Rima Fujita: Art and Action

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Rima Fujita: Art and Action

Rima with His Holiness the Dalai Lama. ©Tenzin Choejor/OHHDL

An enlightened, ineffably wise face deep in contemplation of the bottomless realities of the cosmos. Yet the colours are so vibrant as to have an almost childlike, playful quality. This vibrant and vivid aesthetic is Rima Fujita’s instantly recognizable artistic style, which has captured the attention of artists, Buddhists, and art-lovers around the world as a fresh and contemporary take on the notion of Buddhist art. This piece is to be auctioned at a live event at New York’s prestigious Gallery Eight on 7 November, from six o’clock to nine o’clock in the evening (it is also available for bidding online)

“This piece I’ve donated is an original painting from my picture book The Day The Buddha Woke Up (Wisdom Publications), which was published last year. It depicts the iconic scene where Siddhartha realizes the ‘Middle Way path’ after many months of self-starvation, and eats a bowl of rice soup offered by Sujata, a village girl. Then, Siddhartha would go into a deep meditation under the Bodhi tree in Bodh Gaya to reach Nirvana.

“Since this scene is so special I was keeping this painting for myself (which is very rare as I normally sell most of my pieces), but when Students for a Free Tibet requested me to donate a painting I thought it would be important to let this painting go for a good cause. Here is why. When I went on the Buddhist pilgrimage in India and Nepal a few years ago one of my teachers, a Tibetan geshe came to meet me in Bodh Gaya. And he told me something that never left my heart. As I was crying out of joy to be in Bodh Gaya, one of the most magical places I’d ever been in my life, he said, ‘Rima, you must share this joy with others. Think of thousands of people who wish to be here, but cannot. You cannot keep this extraordinary experience to yourself. You must share. Remember that.'”

Many of Rima’s works are not Buddhist-themed, but she enjoys painting Buddha and deities deeply. “When I feel low I often draw Buddha heads, and I begin to feel calm and peaceful. However, my work ethic is strongly based on Buddhism and Bushido, as my ancestors were the last samurais. I try to respect the people I work with, the work process and methods. I keep my pride and honor in what I do.”

Rima and India share a deep bond, but her bond with Tibetan culture, people, and art has also shaped her life in a distinct and unique direction. She grew up in a non-religious family, and had no interest in Buddhism until she encountered several Tibetan monks in New York who introduced her to Tibetan Buddhism. “That completely changed my image of Buddhism,” she said. “In Japan where I lived until I was 15, I had a rather negative image of Buddhism as I witnessed so much corruption in the Buddhist world there. However, when I discovered Tibetan Buddhism it seemed more authentic, generally speaking, of course.”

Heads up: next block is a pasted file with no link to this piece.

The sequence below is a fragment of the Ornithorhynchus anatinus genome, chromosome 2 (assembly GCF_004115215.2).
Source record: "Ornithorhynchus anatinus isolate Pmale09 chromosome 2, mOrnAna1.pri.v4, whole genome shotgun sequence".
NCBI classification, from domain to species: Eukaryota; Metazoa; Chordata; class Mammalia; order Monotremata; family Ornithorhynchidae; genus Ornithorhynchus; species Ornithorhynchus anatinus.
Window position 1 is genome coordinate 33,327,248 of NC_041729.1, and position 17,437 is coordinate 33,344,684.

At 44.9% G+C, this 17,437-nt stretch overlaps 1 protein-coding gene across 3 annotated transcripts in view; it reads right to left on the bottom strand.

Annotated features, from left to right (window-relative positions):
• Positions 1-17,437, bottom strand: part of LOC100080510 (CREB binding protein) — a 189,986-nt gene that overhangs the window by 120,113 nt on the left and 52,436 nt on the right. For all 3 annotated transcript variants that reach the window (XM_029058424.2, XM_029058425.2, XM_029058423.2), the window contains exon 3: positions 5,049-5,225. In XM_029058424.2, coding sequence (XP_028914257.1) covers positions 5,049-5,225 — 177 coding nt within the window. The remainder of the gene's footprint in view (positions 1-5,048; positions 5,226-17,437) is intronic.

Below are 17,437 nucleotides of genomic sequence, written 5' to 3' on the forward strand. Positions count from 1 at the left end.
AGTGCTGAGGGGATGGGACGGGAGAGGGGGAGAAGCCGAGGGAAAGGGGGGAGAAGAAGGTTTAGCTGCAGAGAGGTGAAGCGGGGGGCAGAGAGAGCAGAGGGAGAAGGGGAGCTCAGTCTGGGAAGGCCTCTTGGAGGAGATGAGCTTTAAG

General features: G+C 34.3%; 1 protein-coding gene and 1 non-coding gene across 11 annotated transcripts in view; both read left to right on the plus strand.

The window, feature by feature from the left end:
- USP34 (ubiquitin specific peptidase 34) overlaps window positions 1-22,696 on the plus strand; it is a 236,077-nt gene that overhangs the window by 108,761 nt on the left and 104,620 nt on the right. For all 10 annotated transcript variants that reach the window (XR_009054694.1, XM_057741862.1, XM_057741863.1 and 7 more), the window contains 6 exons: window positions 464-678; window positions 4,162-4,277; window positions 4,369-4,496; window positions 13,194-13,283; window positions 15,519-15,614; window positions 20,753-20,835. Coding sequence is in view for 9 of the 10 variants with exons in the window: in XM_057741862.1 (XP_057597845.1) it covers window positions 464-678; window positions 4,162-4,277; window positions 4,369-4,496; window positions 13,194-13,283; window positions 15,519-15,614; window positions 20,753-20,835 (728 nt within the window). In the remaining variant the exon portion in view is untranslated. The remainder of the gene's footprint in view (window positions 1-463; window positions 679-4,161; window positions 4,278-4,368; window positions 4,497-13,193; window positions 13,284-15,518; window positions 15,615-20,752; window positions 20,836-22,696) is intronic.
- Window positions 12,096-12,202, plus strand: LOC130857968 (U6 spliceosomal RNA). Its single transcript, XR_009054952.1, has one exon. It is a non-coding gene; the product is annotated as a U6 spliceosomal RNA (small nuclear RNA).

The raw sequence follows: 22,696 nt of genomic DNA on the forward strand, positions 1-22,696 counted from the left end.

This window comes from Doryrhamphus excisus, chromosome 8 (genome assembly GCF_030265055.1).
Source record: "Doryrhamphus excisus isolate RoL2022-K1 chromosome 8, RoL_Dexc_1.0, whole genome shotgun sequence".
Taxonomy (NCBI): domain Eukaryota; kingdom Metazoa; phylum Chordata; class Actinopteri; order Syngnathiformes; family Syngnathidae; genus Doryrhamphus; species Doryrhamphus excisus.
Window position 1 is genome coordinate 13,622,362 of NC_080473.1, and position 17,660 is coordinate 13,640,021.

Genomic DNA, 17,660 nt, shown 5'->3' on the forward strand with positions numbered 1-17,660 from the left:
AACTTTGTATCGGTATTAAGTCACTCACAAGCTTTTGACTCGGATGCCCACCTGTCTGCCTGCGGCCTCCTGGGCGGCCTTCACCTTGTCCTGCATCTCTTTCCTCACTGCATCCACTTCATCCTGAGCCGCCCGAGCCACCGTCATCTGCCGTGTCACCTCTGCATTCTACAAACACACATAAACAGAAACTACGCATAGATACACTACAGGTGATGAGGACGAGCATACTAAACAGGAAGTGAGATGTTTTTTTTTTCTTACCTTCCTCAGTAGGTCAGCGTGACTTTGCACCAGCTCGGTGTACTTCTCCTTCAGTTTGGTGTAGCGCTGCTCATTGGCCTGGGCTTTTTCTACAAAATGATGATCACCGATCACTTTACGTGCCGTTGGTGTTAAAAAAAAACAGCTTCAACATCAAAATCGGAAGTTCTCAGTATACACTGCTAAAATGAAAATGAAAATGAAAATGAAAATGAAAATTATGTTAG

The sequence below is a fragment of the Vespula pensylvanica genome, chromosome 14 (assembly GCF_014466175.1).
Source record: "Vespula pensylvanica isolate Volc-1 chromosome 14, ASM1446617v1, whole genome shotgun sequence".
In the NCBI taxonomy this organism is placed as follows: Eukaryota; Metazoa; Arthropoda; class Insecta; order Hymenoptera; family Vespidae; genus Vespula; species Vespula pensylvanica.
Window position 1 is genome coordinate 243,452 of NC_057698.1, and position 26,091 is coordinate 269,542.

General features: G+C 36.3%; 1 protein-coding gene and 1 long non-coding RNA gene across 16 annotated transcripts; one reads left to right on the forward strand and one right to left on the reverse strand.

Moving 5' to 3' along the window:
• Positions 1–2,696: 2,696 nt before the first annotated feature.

As she began studying Tibetan Buddhism, she began dreaming about Buddhist images and would often have various deities visit her in my dreams to convey messages. “I feel so happy when I see His Holiness the Dalai Lama in my dreams often, too,” she related to me. “Dharamsala is my spiritual home because he lives there. He is my root guru. I’ve visited Dharamsala many times, and when I arrive there I always feel that I’ve come home. When I return to the USA I miss Dharamsala so much and I often weep. Everything inspires me in Dharamsala—the stunning Himalayan mountains, the crisp air, the monasteries, the beautiful energy, and my dear Tibetan friends.”

She had a very lucky start as a young artist in New York. During her twenties, her art was already selling very well—an incredible achievement for someone who was only just starting out in her career. Yet there was a dark side. “I was making a very good living, but I didn’t like the commercial art world. I was abused and sexually harassed by famous art dealers. They stole my works and often I never got paid for my art that were sold. I witnessed so much greed and dishonesty in the commercial art industry, and I wasn’t happy despite my success. Then, one night, I heard a voice in my dream and it said, ‘You must help Tibet now!’ I realized that art was not a goal, but only a tool to serve others; a tool to make this world a better place, to be the voice for the voiceless, to help humanity.”

While Rima continued to exhibit and sell art, she felt liberated in discovering a new purpose behind her work. She established Books for Children, an organization that creates picture books for the Tibetan refugee children in order to help preserve their unique culture and language. “I’ve made 7 picture books and have donated more than 15,000 books to the community-in-exile. They are all written in Tibetan, English and Japanese, and many of them have forewords written by His Holiness.” She donates her book royalties to refugees.

“Art is a tool to serve humanity,” she concludes with conviction. “It’s my responsibility to create art to raise awareness of important issues in the world. Tibet is my life-time commitment, and I will keep supporting Tibetans in any way I can.”

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